By Kelly Wilton
Of all the sayings I have heard over and over, ‘never judge a book by its cover’ is a golden oldie.
It’s human nature to be inquisitive and to ask questions – it’s how we learn; and particularly how children learn. So as I’m trying to explain to my child that being different is a wonderful gift for him, I feel that I am in a constant battle zone because I am all too aware of the inquisitive looks he gets, from both children and adults, who quite obviously are ‘judging a book by its cover’.
Difference is so often perceived as a weakness and when we see someone or something so very different to what we are used to, it is also too easy to think that what we are seeing is something ‘less’.
What would happen if we turned that immediate thought of ‘less’ into something ‘more’? I l know that I need to work on this myself and ponder what it means for my own situation.
Am I the one that is close-minded, thinking that everyone needs to be just like me?
I would love those inquisitive looks my son gets to be followed up with a smile or a simple ‘hi’. It would make the world of difference, not just to us but also to the person on the other side of the equation, I am sure.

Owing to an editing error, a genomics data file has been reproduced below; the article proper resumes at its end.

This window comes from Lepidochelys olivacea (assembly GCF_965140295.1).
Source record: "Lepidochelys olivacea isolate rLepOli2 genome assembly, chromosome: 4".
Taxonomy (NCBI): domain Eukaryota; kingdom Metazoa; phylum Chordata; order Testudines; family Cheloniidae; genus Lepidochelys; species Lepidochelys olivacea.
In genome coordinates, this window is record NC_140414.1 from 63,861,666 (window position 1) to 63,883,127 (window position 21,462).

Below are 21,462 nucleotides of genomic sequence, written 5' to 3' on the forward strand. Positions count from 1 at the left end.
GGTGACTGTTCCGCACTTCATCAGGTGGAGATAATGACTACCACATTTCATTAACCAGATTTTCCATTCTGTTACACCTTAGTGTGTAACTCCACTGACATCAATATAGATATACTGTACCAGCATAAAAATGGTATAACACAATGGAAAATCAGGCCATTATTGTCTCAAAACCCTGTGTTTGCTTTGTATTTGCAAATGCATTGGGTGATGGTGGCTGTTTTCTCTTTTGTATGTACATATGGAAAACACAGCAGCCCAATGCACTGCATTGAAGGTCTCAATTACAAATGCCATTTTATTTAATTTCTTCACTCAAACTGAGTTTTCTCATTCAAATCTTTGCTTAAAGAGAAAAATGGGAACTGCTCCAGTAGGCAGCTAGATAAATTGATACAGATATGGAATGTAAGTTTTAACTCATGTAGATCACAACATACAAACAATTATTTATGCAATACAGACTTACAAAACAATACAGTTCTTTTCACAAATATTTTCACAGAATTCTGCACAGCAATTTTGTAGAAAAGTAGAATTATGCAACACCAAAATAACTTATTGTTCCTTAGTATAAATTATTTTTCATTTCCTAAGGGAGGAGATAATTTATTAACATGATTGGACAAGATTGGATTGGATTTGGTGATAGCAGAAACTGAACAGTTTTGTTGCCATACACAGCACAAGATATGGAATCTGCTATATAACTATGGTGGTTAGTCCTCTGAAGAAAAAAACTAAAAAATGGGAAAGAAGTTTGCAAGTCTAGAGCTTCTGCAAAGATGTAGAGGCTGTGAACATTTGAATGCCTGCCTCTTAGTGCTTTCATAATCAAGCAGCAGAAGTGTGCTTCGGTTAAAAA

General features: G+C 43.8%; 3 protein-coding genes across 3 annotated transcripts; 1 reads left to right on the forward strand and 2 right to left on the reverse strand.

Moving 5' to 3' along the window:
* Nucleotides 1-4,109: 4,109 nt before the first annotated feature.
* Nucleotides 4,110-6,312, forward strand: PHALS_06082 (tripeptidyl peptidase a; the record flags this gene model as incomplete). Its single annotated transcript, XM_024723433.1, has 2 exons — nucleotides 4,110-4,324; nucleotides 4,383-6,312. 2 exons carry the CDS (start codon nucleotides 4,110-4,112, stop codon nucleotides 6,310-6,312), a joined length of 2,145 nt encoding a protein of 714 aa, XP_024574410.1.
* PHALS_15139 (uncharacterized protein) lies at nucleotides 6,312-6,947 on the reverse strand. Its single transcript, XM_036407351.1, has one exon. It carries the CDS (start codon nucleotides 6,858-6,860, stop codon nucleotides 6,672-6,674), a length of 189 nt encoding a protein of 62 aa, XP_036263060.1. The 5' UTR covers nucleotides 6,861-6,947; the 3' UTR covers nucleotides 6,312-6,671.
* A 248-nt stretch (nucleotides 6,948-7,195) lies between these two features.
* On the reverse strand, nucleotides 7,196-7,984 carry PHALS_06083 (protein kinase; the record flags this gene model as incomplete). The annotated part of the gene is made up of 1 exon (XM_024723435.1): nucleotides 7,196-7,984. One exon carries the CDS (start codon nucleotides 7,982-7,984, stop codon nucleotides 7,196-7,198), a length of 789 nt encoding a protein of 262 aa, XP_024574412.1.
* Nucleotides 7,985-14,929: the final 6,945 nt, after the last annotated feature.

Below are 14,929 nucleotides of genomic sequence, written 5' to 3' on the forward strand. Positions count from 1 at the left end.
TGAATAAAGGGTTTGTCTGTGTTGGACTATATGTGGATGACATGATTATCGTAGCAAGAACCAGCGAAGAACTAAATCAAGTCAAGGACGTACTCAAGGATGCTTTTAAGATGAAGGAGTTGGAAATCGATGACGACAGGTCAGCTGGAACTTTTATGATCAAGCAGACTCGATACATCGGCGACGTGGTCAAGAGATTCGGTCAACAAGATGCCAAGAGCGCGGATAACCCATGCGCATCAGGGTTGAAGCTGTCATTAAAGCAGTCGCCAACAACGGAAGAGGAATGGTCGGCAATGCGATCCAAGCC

It doesn’t take much to explain to children that we are ALL different in our own unique ways and that people who ARE different (and there will be many that cross their path in their lifetime!) have talents, skills and lessons to teach US all.
Let your children follow your lead by stepping outside of your own comfort zone and start showing your humanity in your dealings with others. If it wasn’t for my twins, who are giving me a hard and fast lesson in neurodiversity, I may even be that parent who tells their children to ‘stop staring’, hushing them up as they ask questions, or shuffling them on as we pass on by, for fear of being embarrassed.
But the fact is, I’m not like that because of the joy my neurodiverse children have brought to our family and because of the lessons they have taught us so far; particularly, my son who lives with half a brain – if you seem him around, he’s the one with the wicked scar on the side of his head!
The challenges he has overcome in his short life are often overlooked – people only see the scar, the difficult or unusual behaviour and a little boy who is very different to them. If people just slowed down to give him time to process what they are saying, to give him the chance to process the world at his pace, instead of keeping up to some impossible standard, then maybe they would see what I see.
If you ever have an opportunity to share time with someone so very different to you, perhaps just stop for a second or two – you just may learn something quite extraordinary.